How a McGill dropout wound up running a billion-dollar business with Jeff Bezos’ backing

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A former McGill University student has managed to grow a summer side hustle subletting empty apartments in Montreal into a billion-dollar business with the backing of venture capital from the likes of Jeff Bezos and Alex Rodriguez.

Sonder is the brainchild of Francis Davidson, who got his start as an entrepreneur letting his own apartment out for the summer in 2013 while he was a student in Montreal.

When he sublet his own apartment, Davidson’s service included greeting his guests with wine and even parking their cars valet-style. From there, he began to think about other ways the hospitality industry could be revolutionized.

The following year he teamed up with Lucas Pellan to create a startup matching travellers with vacant student apartments in other cities too. That business would become Sonder.


Similar to other residential renting sites like Airbnb, Sonder operates in major cities worldwide renting out apartments to travellers opting not to stay in traditional hotels or motels.

Speaking to CTV News Channel from San Francisco, Davidson recalled the choice he made almost eight years ago to put everything he had into Sonder.

“Montreal is a place that is incredible in the summer, so many people want to visit, but at the same time there are thousands of apartments literally left empty over the summertime,” Davidson explained.

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“I thought, ‘Hey, why don’t I get these students’ apartments and set them up in a way where they can be hosting travellers instead of being empty for the summer,’ that idea introduced me to the idea that there was a lot of innovation available in hospitality… having seen the issue as a student initially, allowed me to reflect upon a different way to build my business,” he said.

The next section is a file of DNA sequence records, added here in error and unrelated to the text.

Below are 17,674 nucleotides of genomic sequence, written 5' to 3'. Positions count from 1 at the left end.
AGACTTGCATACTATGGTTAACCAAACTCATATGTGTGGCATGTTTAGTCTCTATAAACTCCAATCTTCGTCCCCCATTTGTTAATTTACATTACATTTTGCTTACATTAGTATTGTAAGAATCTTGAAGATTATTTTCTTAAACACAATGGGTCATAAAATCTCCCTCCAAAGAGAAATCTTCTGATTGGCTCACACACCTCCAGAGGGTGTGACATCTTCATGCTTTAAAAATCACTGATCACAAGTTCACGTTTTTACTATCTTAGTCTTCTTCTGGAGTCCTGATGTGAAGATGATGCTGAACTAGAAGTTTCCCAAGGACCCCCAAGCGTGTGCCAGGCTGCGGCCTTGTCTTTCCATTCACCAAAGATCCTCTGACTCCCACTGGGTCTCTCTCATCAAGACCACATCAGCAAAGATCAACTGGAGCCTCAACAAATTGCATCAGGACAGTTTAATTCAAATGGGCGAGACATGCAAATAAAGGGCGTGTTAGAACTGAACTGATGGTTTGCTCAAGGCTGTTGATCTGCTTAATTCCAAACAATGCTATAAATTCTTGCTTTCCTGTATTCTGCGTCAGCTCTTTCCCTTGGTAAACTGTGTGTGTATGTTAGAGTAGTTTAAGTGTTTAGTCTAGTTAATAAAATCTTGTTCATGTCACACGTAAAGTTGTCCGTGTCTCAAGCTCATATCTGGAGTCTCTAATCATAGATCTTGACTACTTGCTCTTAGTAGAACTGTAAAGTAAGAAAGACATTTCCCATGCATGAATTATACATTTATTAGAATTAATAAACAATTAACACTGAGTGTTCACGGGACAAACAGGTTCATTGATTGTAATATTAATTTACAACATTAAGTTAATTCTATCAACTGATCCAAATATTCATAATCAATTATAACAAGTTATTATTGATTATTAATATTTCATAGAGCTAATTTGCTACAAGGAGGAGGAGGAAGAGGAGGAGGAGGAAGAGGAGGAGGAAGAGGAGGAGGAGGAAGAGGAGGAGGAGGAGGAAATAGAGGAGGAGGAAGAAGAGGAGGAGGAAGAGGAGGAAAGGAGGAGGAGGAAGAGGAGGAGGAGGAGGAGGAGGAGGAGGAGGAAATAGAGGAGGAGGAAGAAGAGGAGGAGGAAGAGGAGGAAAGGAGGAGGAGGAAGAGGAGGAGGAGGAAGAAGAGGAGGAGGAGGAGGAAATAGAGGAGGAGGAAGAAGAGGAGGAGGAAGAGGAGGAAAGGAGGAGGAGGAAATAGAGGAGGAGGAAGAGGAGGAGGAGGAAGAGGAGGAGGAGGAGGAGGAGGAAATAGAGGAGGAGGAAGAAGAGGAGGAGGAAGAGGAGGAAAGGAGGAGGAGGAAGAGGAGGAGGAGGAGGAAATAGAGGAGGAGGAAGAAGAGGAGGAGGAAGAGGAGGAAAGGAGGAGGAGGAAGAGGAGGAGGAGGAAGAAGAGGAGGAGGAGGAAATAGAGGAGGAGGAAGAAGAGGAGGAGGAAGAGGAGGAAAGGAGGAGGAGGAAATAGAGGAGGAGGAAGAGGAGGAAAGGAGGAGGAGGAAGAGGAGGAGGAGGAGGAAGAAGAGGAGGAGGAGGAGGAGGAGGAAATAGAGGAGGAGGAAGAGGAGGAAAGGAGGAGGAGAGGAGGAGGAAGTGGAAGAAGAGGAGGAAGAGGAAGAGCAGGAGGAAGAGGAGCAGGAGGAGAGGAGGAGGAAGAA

Davidson said he wasn’t interested in pursuing the typical career path at the time.

“As a college student your alternative is going on and maybe getting an entry level job and I thought ’hey I have this idea that I really believe in, why not go for it,’” He said. “Of course I have been very lucky to be joined by incredible people who have helped me along the way to build what Sonder has become.”

Sonder is now valued at $1.3 billion, but it has not been all smooth sailing for the company, as the hospitality industry took a massive hit from the COVID-19 pandemic.

“Hospitality has been a very challenging industry to say the least in 2020, but really I think the opportunity is quite bright for innovation – one thing we like to do at Sonder is leverage technology and offer a different kind of stay,” Davidson said.

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Sonder allows guests to have an entirely contactless experience through check-in and check-out, something Davidson described as “bringing the lobby to your phone.”

“People are now really conscious that it’s possible to have a contactless experience, so even though 2020 has been devastating for the industry, it’s really given the consumer the opportunity to interact with hospitality technology that potentially would have taken 10 years to do, but has happened all at once in a year.” 

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